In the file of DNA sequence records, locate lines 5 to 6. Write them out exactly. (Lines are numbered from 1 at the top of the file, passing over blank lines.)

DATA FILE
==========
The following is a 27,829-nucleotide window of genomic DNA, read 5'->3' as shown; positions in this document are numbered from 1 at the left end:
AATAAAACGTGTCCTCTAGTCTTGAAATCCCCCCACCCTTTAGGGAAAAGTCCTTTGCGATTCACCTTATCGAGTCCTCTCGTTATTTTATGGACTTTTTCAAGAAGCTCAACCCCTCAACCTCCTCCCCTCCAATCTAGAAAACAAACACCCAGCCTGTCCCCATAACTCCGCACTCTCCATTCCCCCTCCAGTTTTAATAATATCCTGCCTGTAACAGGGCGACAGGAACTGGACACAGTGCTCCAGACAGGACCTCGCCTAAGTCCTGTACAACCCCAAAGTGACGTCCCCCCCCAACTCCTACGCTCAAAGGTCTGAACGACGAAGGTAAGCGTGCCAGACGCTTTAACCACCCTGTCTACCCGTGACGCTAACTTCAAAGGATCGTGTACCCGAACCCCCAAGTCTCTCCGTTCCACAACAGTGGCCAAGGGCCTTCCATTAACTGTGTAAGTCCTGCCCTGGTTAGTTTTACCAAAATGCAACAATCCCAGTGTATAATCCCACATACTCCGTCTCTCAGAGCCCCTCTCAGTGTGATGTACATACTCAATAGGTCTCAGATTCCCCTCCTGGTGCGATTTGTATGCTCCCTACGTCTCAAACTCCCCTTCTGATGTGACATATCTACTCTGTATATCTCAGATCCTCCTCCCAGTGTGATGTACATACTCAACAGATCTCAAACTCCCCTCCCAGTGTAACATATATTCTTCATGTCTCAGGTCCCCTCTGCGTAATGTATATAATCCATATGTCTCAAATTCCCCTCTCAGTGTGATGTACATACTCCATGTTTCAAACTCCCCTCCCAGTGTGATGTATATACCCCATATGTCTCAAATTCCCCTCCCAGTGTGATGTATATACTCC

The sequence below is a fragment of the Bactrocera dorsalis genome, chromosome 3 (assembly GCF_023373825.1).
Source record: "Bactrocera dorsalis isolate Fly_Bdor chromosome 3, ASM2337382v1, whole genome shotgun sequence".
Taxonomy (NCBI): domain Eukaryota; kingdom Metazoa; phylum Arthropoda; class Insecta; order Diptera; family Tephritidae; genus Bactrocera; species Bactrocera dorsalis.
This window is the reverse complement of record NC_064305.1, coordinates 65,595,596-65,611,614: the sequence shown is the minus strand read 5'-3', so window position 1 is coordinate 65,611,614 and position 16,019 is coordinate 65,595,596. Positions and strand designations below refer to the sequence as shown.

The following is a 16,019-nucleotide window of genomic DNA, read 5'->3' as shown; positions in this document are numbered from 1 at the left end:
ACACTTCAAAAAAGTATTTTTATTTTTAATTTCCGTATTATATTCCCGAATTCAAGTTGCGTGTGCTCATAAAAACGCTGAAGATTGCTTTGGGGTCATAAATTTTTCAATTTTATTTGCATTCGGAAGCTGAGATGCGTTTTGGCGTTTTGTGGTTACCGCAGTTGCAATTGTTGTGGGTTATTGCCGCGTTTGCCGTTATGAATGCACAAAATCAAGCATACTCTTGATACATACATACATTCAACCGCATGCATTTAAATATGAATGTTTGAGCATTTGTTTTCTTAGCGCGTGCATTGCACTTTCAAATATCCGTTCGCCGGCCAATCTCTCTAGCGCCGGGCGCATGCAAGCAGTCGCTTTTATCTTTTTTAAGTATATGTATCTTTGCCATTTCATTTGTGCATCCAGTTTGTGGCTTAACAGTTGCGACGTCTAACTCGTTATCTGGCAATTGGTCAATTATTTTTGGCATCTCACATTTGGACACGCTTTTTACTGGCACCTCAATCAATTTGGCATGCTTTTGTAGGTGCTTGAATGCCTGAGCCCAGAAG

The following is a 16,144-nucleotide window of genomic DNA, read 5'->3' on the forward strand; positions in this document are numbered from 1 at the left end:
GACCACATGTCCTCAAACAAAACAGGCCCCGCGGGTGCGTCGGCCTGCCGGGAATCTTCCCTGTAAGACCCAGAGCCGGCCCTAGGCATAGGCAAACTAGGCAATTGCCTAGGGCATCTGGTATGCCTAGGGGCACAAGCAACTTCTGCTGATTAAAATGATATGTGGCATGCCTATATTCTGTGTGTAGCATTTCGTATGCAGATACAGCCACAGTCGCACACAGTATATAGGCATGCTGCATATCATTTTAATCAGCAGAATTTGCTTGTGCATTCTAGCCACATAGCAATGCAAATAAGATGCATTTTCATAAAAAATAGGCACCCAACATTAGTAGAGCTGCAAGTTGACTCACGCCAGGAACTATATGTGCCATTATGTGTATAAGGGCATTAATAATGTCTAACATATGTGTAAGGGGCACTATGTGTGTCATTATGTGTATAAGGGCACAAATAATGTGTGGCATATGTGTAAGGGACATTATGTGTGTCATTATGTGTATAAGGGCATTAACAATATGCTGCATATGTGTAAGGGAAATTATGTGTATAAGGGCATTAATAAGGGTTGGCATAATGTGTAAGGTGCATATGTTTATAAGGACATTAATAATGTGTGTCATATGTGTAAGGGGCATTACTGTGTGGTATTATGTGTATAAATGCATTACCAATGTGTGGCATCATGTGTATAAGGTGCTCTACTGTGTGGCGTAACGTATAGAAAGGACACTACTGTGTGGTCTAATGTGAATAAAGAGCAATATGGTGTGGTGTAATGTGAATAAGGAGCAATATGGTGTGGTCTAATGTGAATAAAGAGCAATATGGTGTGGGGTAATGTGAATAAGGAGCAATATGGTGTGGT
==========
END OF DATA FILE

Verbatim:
Taxonomy (NCBI): domain Eukaryota; kingdom Metazoa; phylum Arthropoda; class Insecta; order Diptera; family Tephritidae; genus Bactrocera; species Bactrocera dorsalis.
This window is the reverse complement of record NC_064305.1, coordinates 65,595,596-65,611,614: the sequence shown is the minus strand read 5'-3', so window position 1 is coordinate 65,611,614 and position 16,019 is coordinate 65,595,596. Positions and strand designations below refer to the sequence as shown.